- TOP PLAYERSOffensePABLO S. TORRE | August 20, 2012
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One night just a year ago Coach John Dromo was sitting all alone at the press table, his swarthy brow knitted into the puzzled frown of a man who did not know whether to laugh or cry. Out there on the floor in Freedom Hall his varsity team was stumbling its sorry way to a 107-90 loss to the freshmen, of all people. It was not until season's end that Dromo knew for sure that he should have been laughing uproariously. By then his varsity had tied for the Missouri Valley championship and run up a 21-6 record. The lesson of that preseason debacle was obvious: his varsity was good enough but, brother, just wait till next year. "Potentially, we're better than we were last year," underestimated Dromo as practice began this fall. "This is going to be an exciting bunch of kids to watch."
Not since the early days of the Westley Unseld-Butch Beard teams has basketball excitement been so high in Louisville. The fans were talking about winning the NCAA championship with such earnestness that even a natural optimist like Dromo felt compelled to temper the enthusiasm. "Look, our problem is that we've got four great individual sophomores," he said, "but it's tough trying to harness them into a team. It's like the paratrooper going out the plane door for the first time. He wanted to know what would happen if his chute didn't open and his instructor said, 'I would say you're jumping to a conclusion, son.' Well, that's exactly what our fans are doing with these kids. Thank God we've got Grosso."
Grosso's first name is Mike and he is the only starter returning. At 6'9" and 235 pounds, he was the leading rebounder last year despite a bum right knee and now, with the knee more or less workable, he should become a Louisville center in the Unseld-Charlie Tyra mold. "He's unselfish like Wes and Charlie—he'd rather score 5 and win than get 25 and lose," says Dromo. "He's the cement that can hold us together."
As for the sophomores, 6'9" Forward Al Vilcheck is expected to help Grosso get plenty of rebounds, while 6'0" Guard Larry Carter is regarded as the Cardinals' best shooter in years. The other guard, 6'2" Jim Price, is as smooth and gifted all-round as Beard, but the best athlete of all may be 6'3" Forward Henry Bacon, a homegrown high school All-America who "pound for pound is the best player in America," in Dromo's opinion.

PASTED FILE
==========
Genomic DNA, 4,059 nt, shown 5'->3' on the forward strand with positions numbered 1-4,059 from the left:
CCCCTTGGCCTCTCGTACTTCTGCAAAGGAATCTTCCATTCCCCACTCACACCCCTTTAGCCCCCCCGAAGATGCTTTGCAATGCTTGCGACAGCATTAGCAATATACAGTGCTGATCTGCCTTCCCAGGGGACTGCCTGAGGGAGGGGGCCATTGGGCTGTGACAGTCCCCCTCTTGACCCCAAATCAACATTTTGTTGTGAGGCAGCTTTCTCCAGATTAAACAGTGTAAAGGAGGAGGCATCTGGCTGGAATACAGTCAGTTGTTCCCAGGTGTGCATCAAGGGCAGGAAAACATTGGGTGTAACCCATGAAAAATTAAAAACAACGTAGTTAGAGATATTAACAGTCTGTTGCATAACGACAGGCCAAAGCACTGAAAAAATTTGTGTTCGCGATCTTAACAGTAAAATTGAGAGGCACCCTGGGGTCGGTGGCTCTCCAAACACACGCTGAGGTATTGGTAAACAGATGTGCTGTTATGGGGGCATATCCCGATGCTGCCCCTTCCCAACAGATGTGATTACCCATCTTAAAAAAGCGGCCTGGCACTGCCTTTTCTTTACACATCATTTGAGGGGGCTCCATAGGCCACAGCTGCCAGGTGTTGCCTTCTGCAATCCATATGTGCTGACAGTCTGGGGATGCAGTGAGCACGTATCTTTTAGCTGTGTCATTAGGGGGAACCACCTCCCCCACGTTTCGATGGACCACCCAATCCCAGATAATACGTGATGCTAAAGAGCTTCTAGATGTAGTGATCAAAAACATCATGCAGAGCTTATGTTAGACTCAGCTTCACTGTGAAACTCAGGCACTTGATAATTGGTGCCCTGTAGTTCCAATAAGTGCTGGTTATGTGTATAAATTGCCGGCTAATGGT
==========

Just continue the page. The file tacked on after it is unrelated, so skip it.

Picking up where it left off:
The Cardinals will be tested early on, playing Florida and Florida State in back-to-back road games Dec. 20 and 22. "Those two games are it," says Dromo. "If we win them, we know we'll be loaded." Get with it, John—the fans know it already.
When Bob Boyd arrived to begin the resuscitation of USC basketball three years ago, Lew Alcindor started his varsity eligibility at UCLA. While Alcindor and the Bruins packed in the crowds at their Pauley Pavilion, a lecture on medieval art could have outdrawn the Trojans on some of those same nights. Now, suddenly, USC has sold more season tickets than it ever has, and the Sports Arena on game nights will be something more than a nice place to do homework.
One reason for the new interest is USC's 46-44 upset of UCLA on the Bruins' own floor last season, but more important is the presence of the most talented group of sophomores in the school's history. These five had a 19-0 record as freshmen and each one averaged in double figures while making better than 50% of his shots. To give them some competition Boyd has two good junior lettermen and, for whipped cream, three fellows from Phoenix JC who played together on a two-time state championship high school team in Newark.
His novices should learn quickly with a December and early January schedule that includes Florida State, St. John's, Vanderbilt, Colorado, LSU, Houston and the Far West Classic in Portland, Ore. Then comes the Pacific Eight, which "may well be the top basketball conference in the country this year," Boyd says.